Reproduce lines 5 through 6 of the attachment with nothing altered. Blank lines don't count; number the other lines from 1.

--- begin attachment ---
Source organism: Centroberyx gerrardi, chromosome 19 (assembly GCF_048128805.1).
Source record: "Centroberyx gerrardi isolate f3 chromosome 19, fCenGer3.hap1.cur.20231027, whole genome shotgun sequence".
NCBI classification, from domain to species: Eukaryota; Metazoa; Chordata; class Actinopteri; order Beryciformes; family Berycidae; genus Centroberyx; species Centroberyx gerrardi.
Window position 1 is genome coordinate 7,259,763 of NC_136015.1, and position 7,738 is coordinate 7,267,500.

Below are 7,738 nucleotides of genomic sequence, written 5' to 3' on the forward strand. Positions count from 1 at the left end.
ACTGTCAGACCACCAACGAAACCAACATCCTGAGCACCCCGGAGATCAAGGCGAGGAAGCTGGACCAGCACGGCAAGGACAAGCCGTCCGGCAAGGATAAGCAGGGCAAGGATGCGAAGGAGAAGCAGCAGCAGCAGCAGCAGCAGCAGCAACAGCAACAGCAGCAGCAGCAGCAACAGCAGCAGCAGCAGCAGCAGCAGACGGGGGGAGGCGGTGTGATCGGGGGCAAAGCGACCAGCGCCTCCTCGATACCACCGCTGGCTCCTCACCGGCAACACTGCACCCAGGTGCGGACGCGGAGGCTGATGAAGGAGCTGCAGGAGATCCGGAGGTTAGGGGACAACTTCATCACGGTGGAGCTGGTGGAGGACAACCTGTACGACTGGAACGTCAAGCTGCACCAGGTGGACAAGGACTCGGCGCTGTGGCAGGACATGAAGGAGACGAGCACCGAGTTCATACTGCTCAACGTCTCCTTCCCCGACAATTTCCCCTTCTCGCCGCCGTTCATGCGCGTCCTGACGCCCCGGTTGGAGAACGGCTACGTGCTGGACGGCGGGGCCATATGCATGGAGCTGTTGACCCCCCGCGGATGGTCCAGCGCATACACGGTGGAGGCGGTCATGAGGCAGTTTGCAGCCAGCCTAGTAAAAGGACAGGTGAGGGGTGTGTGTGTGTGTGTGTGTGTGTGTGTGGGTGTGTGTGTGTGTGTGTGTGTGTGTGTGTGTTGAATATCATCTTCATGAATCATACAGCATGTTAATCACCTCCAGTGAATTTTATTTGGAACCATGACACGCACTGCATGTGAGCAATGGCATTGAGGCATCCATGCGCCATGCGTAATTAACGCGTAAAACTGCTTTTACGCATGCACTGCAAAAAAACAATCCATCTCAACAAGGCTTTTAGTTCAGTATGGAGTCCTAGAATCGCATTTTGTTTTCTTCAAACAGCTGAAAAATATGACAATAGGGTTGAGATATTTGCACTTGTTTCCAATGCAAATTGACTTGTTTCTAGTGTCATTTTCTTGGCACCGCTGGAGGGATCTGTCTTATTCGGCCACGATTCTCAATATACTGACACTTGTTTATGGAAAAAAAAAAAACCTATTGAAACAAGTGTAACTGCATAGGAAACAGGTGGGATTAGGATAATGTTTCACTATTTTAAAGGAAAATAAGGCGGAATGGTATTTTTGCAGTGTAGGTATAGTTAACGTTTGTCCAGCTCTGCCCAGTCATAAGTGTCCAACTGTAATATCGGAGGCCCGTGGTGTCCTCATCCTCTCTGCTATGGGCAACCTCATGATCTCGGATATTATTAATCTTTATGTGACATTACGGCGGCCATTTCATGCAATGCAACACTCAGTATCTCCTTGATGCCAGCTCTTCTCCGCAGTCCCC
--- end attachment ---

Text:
Below are 7,738 nucleotides of genomic sequence, written 5' to 3' on the forward strand. Positions count from 1 at the left end.
ACTGTCAGACCACCAACGAAACCAACATCCTGAGCACCCCGGAGATCAAGGCGAGGAAGCTGGACCAGCACGGCAAGGACAAGCCGTCCGGCAAGGATAAGCAGGGCAAGGATGCGAAGGAGAAGCAGCAGCAGCAGCAGCAGCAGCAGCAACAGCAACAGCAGCAGCAGCAGCAACAGCAGCAGCAGCAGCAGCAGCAGACGGGGGGAGGCGGTGTGATCGGGGGCAAAGCGACCAGCGCCTCCTCGATACCACCGCTGGCTCCTCACCGGCAACACTGCACCCAGGTGCGGACGCGGAGGCTGATGAAGGAGCTGCAGGAGATCCGGAGGTTAGGGGACAACTTCATCACGGTGGAGCTGGTGGAGGACAACCTGTACGACTGGAACGTCAAGCTGCACCAGGTGGACAAGGACTCGGCGCTGTGGCAGGACATGAAGGAGACGAGCACCGAGTTCATACTGCTCAACGTCTCCTTCCCCGACAATTTCCCCTTCTCGCCGCCGTTCATGCGCGTCCTGACGCCCCGGTTGGAGAACGGCTACGTGCTGGACGGCGGGGCCATATGCATGGAGCTGTTGACCCCCCGCGGATGGTCCAGCGCATACACGGTGGAGGCGGTCATGAGGCAGTTTGCAGCCAGCCTAGTAAAAGGACAGGTGAGGGGTGTGTGTGTGTGTGTGTGTGTGTGTGTGGGTGTGTGTGTGTGTGTGTGTGTGTGTGTGTGTTGAATATCATCTTCATGAATCATACAGCATGTTAATCACCTCCAGTGAATTTTATTTGGAACCATGACACGCACTGCATGTGAGCAATGGCATTGAGGCATCCATGCGCCATGCGTAATTAACGCGTAAAACTGCTTTTACGCATGCACTGCAAAAAAACAATCCATCTCAACAAGGCTTTTAGTTCAGTATGGAGTCCTAGAATCGCATTTTGTTTTCTTCAAACAGCTGAAAAATATGACAATAGGGTTGAGATATTTGCACTTGTTTCCAATGCAAATTGACTTGTTTCTAGTGTCATTTTCTTGGCACCGCTGGAGGGATCTGTCTTATTCGGCCACGATTCTCAATATACTGACACTTGTTTATGGAAAAAAAAAAAACCTATTGAAACAAGTGTAACTGCATAGGAAACAGGTGGGATTAGGATAATGTTTCACTATTTTAAAGGAAAATAAGGCGGAATGGTATTTTTGCAGTGTAGGTATAGTTAACGTTTGTCCAGCTCTGCCCAGTCATAAGTGTCCAACTGTAATATCGGAGGCCCGTGGTGTCCTCATCCTCTCTGCTATGGGCAACCTCATGATCTCGGATATTATTAATCTTTATGTGACATTACGGCGGCCATTTCATGCAATGCAACACTCAGTATCTCCTTGATGCCAGCTCTTCTCCGCAGTCCCC